Entertainment firm emerging from pandemic with new North Toronto digs

Abby Tobias is putting all of his chips on the table with Sole Power Entertainment’s move to Teddington Park.

The team purchased a three-storey glass building at 3435 Yonge St. to come out of the pandemic as the “cream of the crop” in entertainment planning and representation.

Sole Power represents more than 250 deejays, dancers, emcees, musicians and bands, including the Juno award-winning Keys N Krates. They also provide the talent for national anthems at Toronto Blue Jays and Raptors games.

They’re in the process of moving from their current office on Sunrise Avenue in East York to the new digs in an effort to stay ahead of their competition. Tobias admitted it’s the riskiest move he’s made during the pandemic.

“From day one, we want to be what we were before: the best game in town,” a Florida-vacationing Tobias said during a March phone conversation. “Part of it, to me, is to have a sophisticated corporate headquarters. We’ll do a full launch in the coming months; we’re just in reno mode.”

No winners during pandemic

The challenge has been navigating the pandemic protocols that have been in place, something all the more present as he vacations in Florida, where there are no protocols.

For Tobias, there were no winners during the pandemic. He had to listen to his team’s comfort level. Pre-COVID, Sole Power was atop their field, so the approach was one of aggressively maintaining their reputation while working from home and having to let some staff go.

“I’ve always felt like a number of things that were taken away were things I can live without. I can live without a restaurant and movies and go to a basketball game. At the end of the day, these are real first-world luxuries,” Tobias said. “I certainly haven’t flip-flopped, but I can understand how (Florida) probably looks at us like we’re a bunch of yahoos. It’s so crazy because it feels like culturally, with respect to COVID, we’re three hours apart on a plane, but I feel like I’m on the other end of the world.”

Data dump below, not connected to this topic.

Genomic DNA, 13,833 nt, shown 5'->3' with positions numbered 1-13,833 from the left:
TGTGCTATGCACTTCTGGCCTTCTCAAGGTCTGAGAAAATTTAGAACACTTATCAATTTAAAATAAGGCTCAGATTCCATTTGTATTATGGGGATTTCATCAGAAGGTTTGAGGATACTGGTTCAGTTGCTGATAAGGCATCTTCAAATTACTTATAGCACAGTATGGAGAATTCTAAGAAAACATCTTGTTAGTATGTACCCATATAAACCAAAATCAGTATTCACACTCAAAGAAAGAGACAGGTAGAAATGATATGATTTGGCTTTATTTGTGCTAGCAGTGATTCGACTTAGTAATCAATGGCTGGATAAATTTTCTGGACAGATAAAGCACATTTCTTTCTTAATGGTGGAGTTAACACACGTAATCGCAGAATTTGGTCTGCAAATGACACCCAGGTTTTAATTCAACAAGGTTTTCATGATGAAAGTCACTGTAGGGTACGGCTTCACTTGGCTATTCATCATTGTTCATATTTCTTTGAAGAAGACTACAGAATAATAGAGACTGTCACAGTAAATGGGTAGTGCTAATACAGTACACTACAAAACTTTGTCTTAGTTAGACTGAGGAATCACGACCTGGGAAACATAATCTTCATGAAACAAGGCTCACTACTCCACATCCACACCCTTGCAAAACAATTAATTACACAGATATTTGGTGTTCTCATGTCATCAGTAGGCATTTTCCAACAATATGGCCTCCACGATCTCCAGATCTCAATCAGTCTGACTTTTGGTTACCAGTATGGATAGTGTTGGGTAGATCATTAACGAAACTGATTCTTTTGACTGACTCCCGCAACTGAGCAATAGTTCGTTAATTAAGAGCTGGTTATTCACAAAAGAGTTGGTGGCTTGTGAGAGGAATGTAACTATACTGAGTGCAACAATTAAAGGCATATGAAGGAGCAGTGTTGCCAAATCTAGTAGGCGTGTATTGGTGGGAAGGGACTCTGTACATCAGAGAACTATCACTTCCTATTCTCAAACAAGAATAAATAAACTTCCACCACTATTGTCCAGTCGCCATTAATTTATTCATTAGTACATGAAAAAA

During the Toronto Raptors’ time playing games in Tampa, and even the Blue Jays when they were playing out of Buffalo, Sole Power kept the lines of communication open with the teams to maintain that business relationship.

“What we did, with the Raptors specifically, we tried to provide them with as much virtual entertainment as we could,” Tobias recalled. “When they had fans in Tampa, they still wanted to facilitate entertainment.”

They used previous anthem recordings from games held in Toronto, for the games held in Tampa. They had to navigate the league rules, the provincial rules, as well as the rules in Florida.

“When the Raptors moved to Tampa, my feeling for them was ‘Lean on me as much as you need and I’m here for you,’” he admitted. The same approach was used during the Jays’ stay in Buffalo.

Return to North Toronto

North Toronto is not a new area for Tobias, as he has lived in the Bedford Park and Davisville Village neighbourhoods in the past.

The return to the area for him will be a new look, but with the same approach to maintaining their entertainment industry reputation, as well their new perspective on their business family.

“We were communicating with our staff as humans, and understanding this person lives with their grandmother, so maybe they’re not comfortable with coming into work, in fear of what happens,” he said. “Overall, it’s made my team tighter, feels even more like a family. So there are some rainbows at the end of the tunnel.”

One thought on “Entertainment firm emerging from pandemic with new North Toronto digs

  • Malcolm Geast

    The former location was in North York, not East York. Except for a tiny stretch near Bermondsey, the border between EY and NY was Northline, not Sunrise.

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